This is a pic I just took of a super funky thing I built when I was just starting to get into all this, so this is just hemp alc with shellac ontop....It's about 13 years old, not well taken care of, but it does show it's stability, it's cool golden color, how it "evens" things out as the oak sides and maple back were quite different base colors

 

edit; this resin/alc mix can further be modified by adding it to other natural tints, such as puirple thundercloud leaf, which is purple at first but then turns brown

CIMG0166.JPG

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3 minutes ago, JacksonMaberry said:

Dang, pot really does fix everything.

ya of course I don't need to find some dude, I am that dude :lol:

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3 hours ago, JacksonMaberry said:

I washed out of chemistry after my first year of college, but have liked my results making ferric chloride rosinate, which could be used to color an existing varnish (sorta like a lake) or cooked into linseed oil to make a very nice, transparent oil varnish. Others here have made and used such, including Don Noon, who may share some thoughts should he choose. I told a real chemist what I was doing and he claimed that the color should remain stable, but some have had experiences with unstable iron (not sure if ferrous or ferric) rosinate varnishes blackening over time, so your mileage may vary.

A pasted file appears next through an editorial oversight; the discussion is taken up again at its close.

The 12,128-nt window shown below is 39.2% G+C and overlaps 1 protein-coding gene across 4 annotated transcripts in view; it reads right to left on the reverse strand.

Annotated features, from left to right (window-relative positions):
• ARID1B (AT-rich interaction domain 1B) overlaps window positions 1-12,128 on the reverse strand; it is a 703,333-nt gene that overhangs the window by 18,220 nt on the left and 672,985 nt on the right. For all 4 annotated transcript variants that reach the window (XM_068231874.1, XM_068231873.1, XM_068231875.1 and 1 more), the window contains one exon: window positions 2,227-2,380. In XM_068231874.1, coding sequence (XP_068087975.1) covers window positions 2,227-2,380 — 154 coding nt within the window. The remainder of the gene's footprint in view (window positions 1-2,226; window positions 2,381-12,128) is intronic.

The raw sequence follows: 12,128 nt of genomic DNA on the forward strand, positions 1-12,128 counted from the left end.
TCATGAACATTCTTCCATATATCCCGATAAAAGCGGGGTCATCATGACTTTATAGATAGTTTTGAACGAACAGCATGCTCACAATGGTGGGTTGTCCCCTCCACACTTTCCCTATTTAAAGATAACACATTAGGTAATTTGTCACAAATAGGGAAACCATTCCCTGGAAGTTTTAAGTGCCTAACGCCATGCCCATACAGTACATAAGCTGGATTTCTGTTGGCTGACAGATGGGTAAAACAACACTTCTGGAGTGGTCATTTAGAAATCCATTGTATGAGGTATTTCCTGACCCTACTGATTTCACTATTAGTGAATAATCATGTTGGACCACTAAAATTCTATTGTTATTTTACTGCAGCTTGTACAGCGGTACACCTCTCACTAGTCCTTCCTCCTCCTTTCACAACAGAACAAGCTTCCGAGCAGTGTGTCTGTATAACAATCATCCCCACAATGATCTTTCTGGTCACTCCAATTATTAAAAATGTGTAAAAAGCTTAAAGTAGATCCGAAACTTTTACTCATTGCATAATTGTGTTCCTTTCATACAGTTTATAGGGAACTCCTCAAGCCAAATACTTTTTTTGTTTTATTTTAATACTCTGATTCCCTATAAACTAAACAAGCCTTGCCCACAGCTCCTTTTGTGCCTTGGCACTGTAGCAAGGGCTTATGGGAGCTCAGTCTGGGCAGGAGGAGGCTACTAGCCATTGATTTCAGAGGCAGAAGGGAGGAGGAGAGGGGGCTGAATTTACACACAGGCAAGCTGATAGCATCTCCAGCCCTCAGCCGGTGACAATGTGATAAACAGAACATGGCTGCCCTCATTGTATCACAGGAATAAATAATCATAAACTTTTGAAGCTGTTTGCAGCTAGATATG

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1 hour ago, David Beard said:

Though less fun, the pot idea is closely related to using asphalt or mummy as transparent browns.

The best tars from pipes and chimneys are low in soot. Carbon is an opaque pigment, but the resinous tars can be very transparent. The issues, I imagine, are stability and chemical compatibility in a varnish.

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59 minutes ago, Michael_Molnar said:

 

 

Right, though that's using the original method, using ferrous sulfate rather than the later method using ferric chloride. The chemistry, while similar, is not the same. Time will tell - my sample pieces remain the same, though it's only been three years.

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1 hour ago, Michael_Molnar said:

The best tars from pipes and chimneys are low in soot. Carbon is an opaque pigment, but the resinous tars can be very transparent. The issues, I imagine, are stability and chemical compatibility in a varnish.

So many things fell out of favor with the industrialization of pigments, paints, and binders.  

Asphaltum for example is mentioned for artistic use as a warm transparent brown from Roman times through the 18th century.  Then all of a sudden it isn't good enough. Suddenly it's inferior and unstable.

Same as saphron, a princely prime color until industrialization, then phew!